My Mother’s Body
I dreaded seeing it, but seen, I saw in a stroke
it wasn’t hers. Alive, her mere presence was rock
to my flint: when struck I’d spark. In the end I
blazed and burned. Now: no presence no fire.
Her body, like all inanimates, was only stuff,
human outside, yet oddly neutral, cool to touch,
slack, disconnected. Death’s surprise. Illness
had made her a sharp weapon—always huntress
of her life’s errand, but errant, hunting the wrong—
unreal—miscreants. She caught her children, strings
bound us and we longed for release: all of us.
Found by the risen one in spring, the one who is just,
released by her decease: quieted, soon to be earth,
she was shut fast, Other-ward, piloted, berthed.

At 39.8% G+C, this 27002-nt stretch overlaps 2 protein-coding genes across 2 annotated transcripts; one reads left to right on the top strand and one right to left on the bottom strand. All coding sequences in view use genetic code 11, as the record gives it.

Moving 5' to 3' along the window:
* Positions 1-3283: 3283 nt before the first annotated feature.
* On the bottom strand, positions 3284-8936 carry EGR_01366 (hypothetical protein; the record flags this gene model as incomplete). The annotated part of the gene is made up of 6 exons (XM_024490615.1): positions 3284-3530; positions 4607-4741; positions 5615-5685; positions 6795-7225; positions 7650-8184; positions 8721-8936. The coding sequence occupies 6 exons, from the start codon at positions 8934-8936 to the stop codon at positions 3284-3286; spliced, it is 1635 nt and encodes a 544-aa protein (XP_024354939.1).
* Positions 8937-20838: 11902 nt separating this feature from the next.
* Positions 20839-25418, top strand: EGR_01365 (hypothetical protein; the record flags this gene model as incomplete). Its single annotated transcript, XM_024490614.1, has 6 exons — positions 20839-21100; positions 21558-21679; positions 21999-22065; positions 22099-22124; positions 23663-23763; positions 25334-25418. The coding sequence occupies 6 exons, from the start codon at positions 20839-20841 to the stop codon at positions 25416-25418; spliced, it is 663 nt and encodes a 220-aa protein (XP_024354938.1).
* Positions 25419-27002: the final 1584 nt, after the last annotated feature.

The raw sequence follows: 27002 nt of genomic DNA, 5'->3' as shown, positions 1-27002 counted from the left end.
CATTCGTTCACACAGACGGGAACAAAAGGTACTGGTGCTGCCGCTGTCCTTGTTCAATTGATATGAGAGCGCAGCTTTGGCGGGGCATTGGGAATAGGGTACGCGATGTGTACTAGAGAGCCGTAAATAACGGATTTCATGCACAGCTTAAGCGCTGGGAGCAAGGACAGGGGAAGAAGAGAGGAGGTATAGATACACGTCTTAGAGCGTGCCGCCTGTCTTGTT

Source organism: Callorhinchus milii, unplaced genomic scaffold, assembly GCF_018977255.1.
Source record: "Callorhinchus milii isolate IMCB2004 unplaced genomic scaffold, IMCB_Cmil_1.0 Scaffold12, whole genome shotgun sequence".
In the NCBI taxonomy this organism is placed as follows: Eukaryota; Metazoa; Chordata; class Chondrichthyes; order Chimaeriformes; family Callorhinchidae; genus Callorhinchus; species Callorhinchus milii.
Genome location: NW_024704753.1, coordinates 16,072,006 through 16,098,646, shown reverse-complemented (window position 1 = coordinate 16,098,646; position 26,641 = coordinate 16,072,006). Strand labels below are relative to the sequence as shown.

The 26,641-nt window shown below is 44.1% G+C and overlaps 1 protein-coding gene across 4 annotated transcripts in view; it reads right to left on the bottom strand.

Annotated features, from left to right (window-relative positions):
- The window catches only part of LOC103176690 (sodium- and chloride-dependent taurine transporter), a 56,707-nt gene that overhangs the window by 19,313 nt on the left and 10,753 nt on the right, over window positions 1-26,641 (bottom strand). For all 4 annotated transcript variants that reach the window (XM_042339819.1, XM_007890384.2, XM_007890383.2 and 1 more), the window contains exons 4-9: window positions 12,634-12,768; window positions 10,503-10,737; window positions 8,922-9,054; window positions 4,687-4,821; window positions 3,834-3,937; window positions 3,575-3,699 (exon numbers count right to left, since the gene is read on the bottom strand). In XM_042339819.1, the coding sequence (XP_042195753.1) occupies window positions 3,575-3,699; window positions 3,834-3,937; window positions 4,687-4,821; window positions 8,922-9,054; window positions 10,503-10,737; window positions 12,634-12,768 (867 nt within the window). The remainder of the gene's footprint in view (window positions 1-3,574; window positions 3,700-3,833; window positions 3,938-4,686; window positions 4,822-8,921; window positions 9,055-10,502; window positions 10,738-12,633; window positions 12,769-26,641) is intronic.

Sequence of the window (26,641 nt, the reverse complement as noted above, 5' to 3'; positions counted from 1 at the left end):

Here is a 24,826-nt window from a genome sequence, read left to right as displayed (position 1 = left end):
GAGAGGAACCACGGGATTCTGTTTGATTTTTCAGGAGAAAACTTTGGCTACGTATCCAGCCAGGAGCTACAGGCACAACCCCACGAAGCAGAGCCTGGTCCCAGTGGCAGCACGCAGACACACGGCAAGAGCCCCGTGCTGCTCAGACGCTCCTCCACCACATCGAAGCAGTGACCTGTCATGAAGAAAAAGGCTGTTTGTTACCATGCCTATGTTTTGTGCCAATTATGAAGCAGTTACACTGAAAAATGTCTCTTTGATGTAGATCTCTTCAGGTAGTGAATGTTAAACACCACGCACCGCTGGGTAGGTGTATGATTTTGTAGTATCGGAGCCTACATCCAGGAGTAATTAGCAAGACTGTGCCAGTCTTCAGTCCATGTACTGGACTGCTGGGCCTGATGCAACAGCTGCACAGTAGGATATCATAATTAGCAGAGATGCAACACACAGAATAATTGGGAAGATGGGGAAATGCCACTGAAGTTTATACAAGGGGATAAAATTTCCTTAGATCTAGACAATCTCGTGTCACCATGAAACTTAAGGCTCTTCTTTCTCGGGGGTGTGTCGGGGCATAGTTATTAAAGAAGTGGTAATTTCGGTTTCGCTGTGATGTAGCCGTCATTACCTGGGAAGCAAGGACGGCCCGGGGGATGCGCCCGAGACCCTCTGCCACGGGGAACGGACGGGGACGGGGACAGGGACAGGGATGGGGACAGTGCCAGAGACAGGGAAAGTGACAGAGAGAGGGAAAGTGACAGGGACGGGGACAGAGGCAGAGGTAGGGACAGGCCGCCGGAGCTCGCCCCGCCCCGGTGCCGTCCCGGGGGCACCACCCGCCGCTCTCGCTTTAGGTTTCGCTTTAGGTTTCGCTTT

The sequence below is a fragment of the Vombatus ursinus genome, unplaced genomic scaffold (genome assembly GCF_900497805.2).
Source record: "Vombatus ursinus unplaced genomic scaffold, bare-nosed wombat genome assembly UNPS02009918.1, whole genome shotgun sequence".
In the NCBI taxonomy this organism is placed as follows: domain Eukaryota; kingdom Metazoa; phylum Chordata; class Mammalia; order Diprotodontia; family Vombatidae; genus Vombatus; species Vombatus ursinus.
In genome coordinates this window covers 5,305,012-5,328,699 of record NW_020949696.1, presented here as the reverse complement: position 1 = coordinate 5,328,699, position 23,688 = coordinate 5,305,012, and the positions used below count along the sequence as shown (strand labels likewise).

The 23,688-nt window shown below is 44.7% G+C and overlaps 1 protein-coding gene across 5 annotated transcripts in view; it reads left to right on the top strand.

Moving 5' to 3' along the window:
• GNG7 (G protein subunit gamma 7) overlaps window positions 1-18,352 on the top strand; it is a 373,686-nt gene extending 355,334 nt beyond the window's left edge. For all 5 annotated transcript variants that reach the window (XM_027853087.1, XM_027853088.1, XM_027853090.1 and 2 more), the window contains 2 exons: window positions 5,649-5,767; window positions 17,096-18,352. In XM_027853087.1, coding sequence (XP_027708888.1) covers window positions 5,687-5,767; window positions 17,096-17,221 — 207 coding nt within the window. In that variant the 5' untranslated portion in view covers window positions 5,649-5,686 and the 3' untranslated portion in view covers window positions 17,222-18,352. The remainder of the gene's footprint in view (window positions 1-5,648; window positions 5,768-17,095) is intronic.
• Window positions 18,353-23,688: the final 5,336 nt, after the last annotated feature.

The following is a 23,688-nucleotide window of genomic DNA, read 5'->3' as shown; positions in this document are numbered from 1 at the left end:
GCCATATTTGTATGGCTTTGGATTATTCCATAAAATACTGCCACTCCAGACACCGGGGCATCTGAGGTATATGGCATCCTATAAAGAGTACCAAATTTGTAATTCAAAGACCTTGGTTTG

I AM WHO AM will not succumb to naming,
nor will pain—no rim, it roils, slowly coils
and buckles tight: its power to surround un-
rivalled. Then speech goes dumb and gapes
at pain, it slouches off and roams the wealthy
world, untongued and stealthy, looking for itself.
Pain won’t climb white-knuckled from that open
wound, won’t go away—it stays, it stays.
Some pain makes even God recoil—like Jonah,
ranting beneath the castor oil plant.
“Naming,” read by Johanna Caton, O.S.B.
Johanna Caton, O.S.B, is a Benedictine nun of Minster Abbey in Kent, England. She writes poetry as a way of deepening her spiritual life. Her poems have appeared or are forthcoming in The Catholic Poetry Room, Christian Century, The Windhover, St Austin Review, Amethyst Review, and other publications both online and print.
Artwork: “Funeral Symphony (II)” by Mikalojus Konstantinas Ciurlionis, 1903. Public Domain.